We geeks had a somewhat mixed relationship with it – it should have been terrible on every level, but the the lyrics were pretty clever and the tune was really annoying catchy. We compromised by singing along with slightly altered lyrics – Jukebox in Siberia! A pain in the posterior!
Every time I hear this song it takes me back to the summer of 1991-1992, lying on my bed in my newly cleaned bedroom, listening to the radio and reading a graphic novel adaption of Dragons of Winter Night with the sun streaming in the windows and the entire school holidays in front of me.
Use Your Illusion I and Use Your Illusion II both came out in 1991 and were regarded as almost holy artifacts when one of the bogans bought copies of them with him to the year 11 retreat at Jarrahdale. The obvious track to feature would be the awesome November Rain – particularly after Fabian spent hours and hours transcribing the violins by ear to reproduced them in a tracker program, but I’m instead featuring the decidedly second rate You Could Be Mine simply because Satanic Shaun Bettar almost punched me in the face when I mistakenly attributed it to Metallica during a discussion about Terminator 2 in art class.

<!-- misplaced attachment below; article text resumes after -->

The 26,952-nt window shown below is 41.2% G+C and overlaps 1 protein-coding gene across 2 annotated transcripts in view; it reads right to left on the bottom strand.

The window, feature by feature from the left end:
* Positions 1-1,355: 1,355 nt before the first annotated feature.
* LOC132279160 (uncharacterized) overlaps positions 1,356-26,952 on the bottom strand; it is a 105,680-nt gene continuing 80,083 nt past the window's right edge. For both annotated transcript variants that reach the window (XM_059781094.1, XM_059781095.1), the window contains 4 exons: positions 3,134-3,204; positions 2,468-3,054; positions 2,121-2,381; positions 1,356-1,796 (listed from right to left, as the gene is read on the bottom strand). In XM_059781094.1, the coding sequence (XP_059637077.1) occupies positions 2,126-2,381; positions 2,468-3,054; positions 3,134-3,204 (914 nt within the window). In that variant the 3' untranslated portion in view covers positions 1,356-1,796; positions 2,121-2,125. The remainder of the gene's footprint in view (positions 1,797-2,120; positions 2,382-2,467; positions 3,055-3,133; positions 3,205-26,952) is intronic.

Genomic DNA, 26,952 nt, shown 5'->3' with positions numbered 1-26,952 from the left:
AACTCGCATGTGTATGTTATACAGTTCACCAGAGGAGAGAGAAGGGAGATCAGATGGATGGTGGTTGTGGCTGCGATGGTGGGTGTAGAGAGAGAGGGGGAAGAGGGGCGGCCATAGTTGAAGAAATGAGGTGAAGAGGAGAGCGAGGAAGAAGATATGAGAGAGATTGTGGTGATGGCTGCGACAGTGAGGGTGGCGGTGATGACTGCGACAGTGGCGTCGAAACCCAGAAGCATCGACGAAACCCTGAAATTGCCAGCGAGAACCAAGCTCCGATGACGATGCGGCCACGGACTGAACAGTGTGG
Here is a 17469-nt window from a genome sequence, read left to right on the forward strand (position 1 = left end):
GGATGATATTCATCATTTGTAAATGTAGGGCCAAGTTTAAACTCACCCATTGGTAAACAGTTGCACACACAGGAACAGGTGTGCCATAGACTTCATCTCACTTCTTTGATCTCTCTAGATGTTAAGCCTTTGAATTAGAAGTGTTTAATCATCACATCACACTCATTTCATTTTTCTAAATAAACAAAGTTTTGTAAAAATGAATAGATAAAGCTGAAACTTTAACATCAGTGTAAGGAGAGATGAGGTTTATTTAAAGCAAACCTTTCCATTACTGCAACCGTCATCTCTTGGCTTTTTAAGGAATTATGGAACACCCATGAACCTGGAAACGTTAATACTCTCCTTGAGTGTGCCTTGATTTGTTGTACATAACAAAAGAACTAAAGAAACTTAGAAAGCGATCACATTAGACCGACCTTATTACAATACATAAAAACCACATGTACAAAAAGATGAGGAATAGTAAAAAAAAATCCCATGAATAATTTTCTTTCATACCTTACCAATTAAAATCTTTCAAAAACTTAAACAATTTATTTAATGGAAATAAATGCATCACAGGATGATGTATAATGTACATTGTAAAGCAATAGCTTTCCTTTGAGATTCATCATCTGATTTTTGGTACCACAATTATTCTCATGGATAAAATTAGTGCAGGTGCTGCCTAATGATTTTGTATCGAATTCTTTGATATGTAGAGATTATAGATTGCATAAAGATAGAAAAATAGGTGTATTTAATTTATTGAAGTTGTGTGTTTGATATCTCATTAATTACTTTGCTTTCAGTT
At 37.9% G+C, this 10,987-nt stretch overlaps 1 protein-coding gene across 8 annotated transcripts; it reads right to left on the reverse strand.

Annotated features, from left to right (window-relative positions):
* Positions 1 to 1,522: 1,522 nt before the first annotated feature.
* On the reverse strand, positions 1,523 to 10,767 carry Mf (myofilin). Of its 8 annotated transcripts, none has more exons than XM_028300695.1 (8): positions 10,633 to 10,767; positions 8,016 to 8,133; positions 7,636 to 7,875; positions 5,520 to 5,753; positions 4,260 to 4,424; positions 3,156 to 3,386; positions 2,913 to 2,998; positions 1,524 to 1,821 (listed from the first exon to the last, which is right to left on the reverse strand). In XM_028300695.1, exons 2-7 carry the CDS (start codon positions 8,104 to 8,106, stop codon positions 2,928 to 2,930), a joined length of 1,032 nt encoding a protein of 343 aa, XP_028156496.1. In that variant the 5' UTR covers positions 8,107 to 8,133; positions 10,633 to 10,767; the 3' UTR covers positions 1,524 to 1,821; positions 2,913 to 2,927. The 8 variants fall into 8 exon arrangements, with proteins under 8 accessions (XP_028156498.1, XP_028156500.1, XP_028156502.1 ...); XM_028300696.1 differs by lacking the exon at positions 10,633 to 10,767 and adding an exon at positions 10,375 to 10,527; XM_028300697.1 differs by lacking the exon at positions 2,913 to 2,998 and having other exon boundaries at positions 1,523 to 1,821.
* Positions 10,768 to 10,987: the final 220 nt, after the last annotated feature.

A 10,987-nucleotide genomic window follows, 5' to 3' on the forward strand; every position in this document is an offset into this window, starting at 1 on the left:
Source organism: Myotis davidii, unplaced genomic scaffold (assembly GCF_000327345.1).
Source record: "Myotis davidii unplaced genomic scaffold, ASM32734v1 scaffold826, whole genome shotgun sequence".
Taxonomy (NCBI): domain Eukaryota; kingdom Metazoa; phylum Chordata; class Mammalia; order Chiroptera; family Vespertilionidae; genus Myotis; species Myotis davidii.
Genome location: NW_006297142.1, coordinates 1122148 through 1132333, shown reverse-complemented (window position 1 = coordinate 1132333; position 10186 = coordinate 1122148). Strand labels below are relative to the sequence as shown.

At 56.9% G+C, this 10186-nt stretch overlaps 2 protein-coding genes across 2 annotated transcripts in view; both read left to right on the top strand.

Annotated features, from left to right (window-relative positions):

Desperate efforts were made during the year 11 Jarrahdale retreat to try and pick up a Perth radio station for some decent music (the bogans refusing to yield either Use Your Illusion for general consumption). Fiddling with the aerial eventually picked up a crackly and distorted signal long enough to listen to Mr Big’s To Be With You and Zucchero and Paul Young’s Senza una Donna before it faded back into static.
The current generation tend to know this as the HEYYEYAAEYAAAEYAEYAA song, but back in 1993 we were blown away by the astonishing vocals (and most impressive hat) of Linda Perry.
So there we go. Be sure to check back soon for the third and final installment of the Tales of the Geek Underclass Soundtrack!